If we think about the markets and economy as a puzzle that was in scattered pieces from a sharp decline in the first quarter, the second quarter was spent trying to put those pieces back together. Looking back to April, we saw unemployment jump to 14.7%, the highest level recorded since the Bureau of Labor Statistics (BLS) started recording the data in 1948 (source: www.wsj.com). What made this increase so surprising was the speed with which it happened. In February 2020, the unemployment rate was the lowest it had been in 50 years (3.5%).
In April, we experienced something we probably never thought we would, negative oil prices. While some of this was a technicality stemming from how oil trades on futures markets, it was emblematic of both a stalled global economy and a glut of oil with nowhere to store it.
Fast forward to May and we had another first-time experience, the Federal Reserve began purchasing ETFs that invest in corporate bonds to provide stability for credit markets. While Hyland does not purchase corporate bonds for this specific reason, Fed buying certainly increased the value of corporate bonds owned in client accounts. Despite the uncertainty and instability, we saw stocks rise with headlines that a vaccine may be coming sooner than originally expected. Unemployment eased slightly to 13.3% in May.
Optimism continued in June as more economies opened across the globe. It was also in June that the National Bureau of Economic Research (NBER) officially declared that a recession started in February 2020, ending the longest expansion on record. Stocks rose and fell throughout the month based on updated coronavirus data.
What does all this mean for investors? Richmond Federal Reserve President Thomas Barkin said it best when he explained his economic outlook as “We took the elevator down, but we're going to need to take the stairs back up”. Economists have come up with a variety of shapes (see Exhibit 1) that an economic recovery might take, each of which is highly dependent on the uncertain path the virus takes. Of course, any treatments or vaccines that come about will have an almost immediate impact on the trajectory taken.
Overall, we continue to believe the depth and duration of the economic crisis will be determined by the depth and duration of the health crisis. While we see economies opening across the globe, it is happening for different sectors and different countries at varying paces and we must remember the global pandemic is still with us. At the same time, we would not recommend making changes to your portfolio allocation based on market prognostications, and we should continue to look for rebalancing opportunities as markets fluctuate.
Why are the Markets Going up When the Economic Statistics Seem so Gloomy?
This was the most common question asked by clients throughout the quarter as there was an apparent disconnect between economic data and market results. The reality is the market and economy are normally disconnected, though it may not always be this obvious.
If we think about the disconnect, it’s important to remember the speed in which the global economy shut down and how abruptly and sharply markets fell. From there, global monetary and fiscal aid provided almost immediate stability and support for markets. It is also important to remember that many economic statistics, like unemployment for example, are backward-looking while the markets are a forward-looking mechanism. If you think about any individual stock, its current value is based on the present value of its expected future earnings, not its past earnings. Anecdotally, it is suggested the markets are looking out six months ahead of where we are today. With that in mind, it is typical for markets to improve before a recession has ended, reflecting future optimism.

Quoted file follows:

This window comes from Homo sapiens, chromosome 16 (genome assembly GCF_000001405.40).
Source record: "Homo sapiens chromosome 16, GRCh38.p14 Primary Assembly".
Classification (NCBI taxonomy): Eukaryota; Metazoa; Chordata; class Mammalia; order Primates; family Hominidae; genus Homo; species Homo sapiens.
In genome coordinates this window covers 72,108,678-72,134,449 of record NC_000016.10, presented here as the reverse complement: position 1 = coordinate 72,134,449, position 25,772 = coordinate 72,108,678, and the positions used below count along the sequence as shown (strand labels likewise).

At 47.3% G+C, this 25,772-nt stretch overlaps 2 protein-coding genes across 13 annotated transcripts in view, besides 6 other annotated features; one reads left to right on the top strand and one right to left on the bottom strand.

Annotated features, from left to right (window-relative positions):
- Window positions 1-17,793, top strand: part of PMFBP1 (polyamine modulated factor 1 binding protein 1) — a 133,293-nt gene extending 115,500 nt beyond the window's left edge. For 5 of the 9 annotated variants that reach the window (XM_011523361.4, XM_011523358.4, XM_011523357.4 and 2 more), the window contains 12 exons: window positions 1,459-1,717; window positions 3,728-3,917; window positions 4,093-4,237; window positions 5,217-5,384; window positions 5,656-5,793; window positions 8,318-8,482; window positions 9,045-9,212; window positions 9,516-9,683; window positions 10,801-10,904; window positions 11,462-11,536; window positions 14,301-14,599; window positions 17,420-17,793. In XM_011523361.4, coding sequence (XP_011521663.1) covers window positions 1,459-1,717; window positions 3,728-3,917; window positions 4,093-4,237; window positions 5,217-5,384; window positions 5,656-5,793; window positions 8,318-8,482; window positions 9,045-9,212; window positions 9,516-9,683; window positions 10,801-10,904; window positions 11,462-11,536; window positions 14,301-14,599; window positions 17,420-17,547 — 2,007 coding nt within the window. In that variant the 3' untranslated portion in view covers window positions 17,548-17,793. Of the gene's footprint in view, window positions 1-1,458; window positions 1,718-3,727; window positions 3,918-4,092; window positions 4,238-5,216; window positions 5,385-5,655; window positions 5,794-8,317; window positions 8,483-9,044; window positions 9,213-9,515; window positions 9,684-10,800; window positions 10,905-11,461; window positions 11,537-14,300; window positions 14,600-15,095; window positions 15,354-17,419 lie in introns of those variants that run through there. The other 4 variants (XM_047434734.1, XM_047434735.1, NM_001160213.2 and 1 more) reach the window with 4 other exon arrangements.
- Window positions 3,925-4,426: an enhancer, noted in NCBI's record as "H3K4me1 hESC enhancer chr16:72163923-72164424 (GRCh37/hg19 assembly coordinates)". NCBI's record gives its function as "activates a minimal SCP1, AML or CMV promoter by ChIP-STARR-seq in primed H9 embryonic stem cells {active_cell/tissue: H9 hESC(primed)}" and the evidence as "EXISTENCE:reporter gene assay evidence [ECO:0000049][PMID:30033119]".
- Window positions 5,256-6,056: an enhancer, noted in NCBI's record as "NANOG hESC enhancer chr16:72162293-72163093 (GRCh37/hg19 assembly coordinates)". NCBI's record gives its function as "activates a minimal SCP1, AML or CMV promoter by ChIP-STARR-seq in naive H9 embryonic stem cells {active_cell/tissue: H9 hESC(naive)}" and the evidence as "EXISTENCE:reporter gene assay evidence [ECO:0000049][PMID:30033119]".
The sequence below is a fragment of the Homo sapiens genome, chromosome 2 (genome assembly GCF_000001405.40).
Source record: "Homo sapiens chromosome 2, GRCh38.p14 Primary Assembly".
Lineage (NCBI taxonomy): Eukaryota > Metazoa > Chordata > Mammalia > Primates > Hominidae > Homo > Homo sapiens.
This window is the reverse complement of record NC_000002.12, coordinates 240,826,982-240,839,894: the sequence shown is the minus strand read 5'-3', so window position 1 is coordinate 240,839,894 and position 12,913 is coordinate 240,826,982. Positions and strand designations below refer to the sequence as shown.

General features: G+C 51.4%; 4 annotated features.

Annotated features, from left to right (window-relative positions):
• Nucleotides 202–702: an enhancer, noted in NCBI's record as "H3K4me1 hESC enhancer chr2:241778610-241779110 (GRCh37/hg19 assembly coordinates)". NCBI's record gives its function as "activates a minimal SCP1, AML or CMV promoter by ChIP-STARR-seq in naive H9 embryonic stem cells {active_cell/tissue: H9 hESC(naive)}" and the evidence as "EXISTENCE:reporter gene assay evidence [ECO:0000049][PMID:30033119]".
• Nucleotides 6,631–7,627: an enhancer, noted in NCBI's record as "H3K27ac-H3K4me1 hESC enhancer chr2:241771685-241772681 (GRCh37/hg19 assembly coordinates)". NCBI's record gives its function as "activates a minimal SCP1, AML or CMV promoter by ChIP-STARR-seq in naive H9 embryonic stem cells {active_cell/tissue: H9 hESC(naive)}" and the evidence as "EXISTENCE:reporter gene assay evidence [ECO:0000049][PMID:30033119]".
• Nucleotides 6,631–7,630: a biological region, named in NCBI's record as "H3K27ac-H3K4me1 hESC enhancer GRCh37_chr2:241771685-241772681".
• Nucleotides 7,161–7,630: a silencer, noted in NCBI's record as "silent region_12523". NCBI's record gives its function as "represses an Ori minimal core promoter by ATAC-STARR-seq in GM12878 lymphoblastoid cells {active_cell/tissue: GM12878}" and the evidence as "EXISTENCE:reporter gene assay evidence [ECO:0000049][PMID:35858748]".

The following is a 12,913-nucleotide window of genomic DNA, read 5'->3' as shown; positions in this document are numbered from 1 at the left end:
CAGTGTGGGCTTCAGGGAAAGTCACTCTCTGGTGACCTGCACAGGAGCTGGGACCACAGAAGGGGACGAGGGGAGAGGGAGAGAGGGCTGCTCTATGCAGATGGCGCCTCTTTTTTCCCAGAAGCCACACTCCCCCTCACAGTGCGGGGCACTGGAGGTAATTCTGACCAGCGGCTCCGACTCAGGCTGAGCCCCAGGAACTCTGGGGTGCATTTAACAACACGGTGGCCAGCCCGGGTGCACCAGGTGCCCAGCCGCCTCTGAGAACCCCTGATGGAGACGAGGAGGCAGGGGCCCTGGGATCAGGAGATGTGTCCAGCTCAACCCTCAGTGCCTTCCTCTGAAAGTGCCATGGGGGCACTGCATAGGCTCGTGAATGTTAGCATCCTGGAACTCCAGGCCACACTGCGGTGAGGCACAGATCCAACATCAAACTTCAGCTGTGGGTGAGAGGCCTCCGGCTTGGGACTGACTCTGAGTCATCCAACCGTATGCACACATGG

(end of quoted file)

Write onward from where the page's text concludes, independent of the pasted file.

We understand it can sometimes be uncomfortable to invest in times of higher volatility and uncertainty. Investors will often express a desire to go to cash until a point in which markets “stabilize.” However, how will we know when markets stabilize? We know there won’t be a headline telling us when this happens. On the contrary, we do know that it is during these times of uncertainty when the possibility for higher equity returns exists and there is no way for us to achieve them if we are not invested.
We saw stocks surge in the second quarter as the U.S. government and Fed provided enormous amounts of aid, combined with optimism surrounding a broad opening of the economy; though it has not been nor is expected to be a smooth ride going forward. For the quarter, large-cap value stocks increased by 14.3%, the lowest return of the U.S. indexes we track while the small-cap growth index jumped by over 30%. Even with these large returns, most equity benchmarks are still in negative territory on a year to date basis with only the large-cap growth index showing positive returns over that period.
Another popular large-cap index, the S&P 500, rose by 20.5% over the quarter but has still fallen -3.1% year to date through June month-end. A significant part of what has been driving the index has been the fact that the top five largest stocks in the index account for 20% of the market cap, representing the highest concentration in more than 30 years (see Exhibit 2).
This is important because it tells us the higher the level of concentration goes, the more the S&P 500 returns are driven by these five stocks and the less benefit that exists from the diversification of the other 495 stocks in the index, assuming a capitalization-weighted investment in this index. As of July 2, these 5 stocks and their respective weights were Microsoft (6.05%), Apple (5.73%), Amazon (4.68%), Facebook (2.17%), Alphabet Class A (1.71%), totaling 20.34%. A similar level of concentration exists at the sector level as four of the eleven S&P sectors (information technology, health care, consumer discretionary, and communication services) represent almost 64% of the total index (source: www.spglobal.com).
Like US equities, international stocks had a stellar second quarter while they also remain negative on a year to date basis.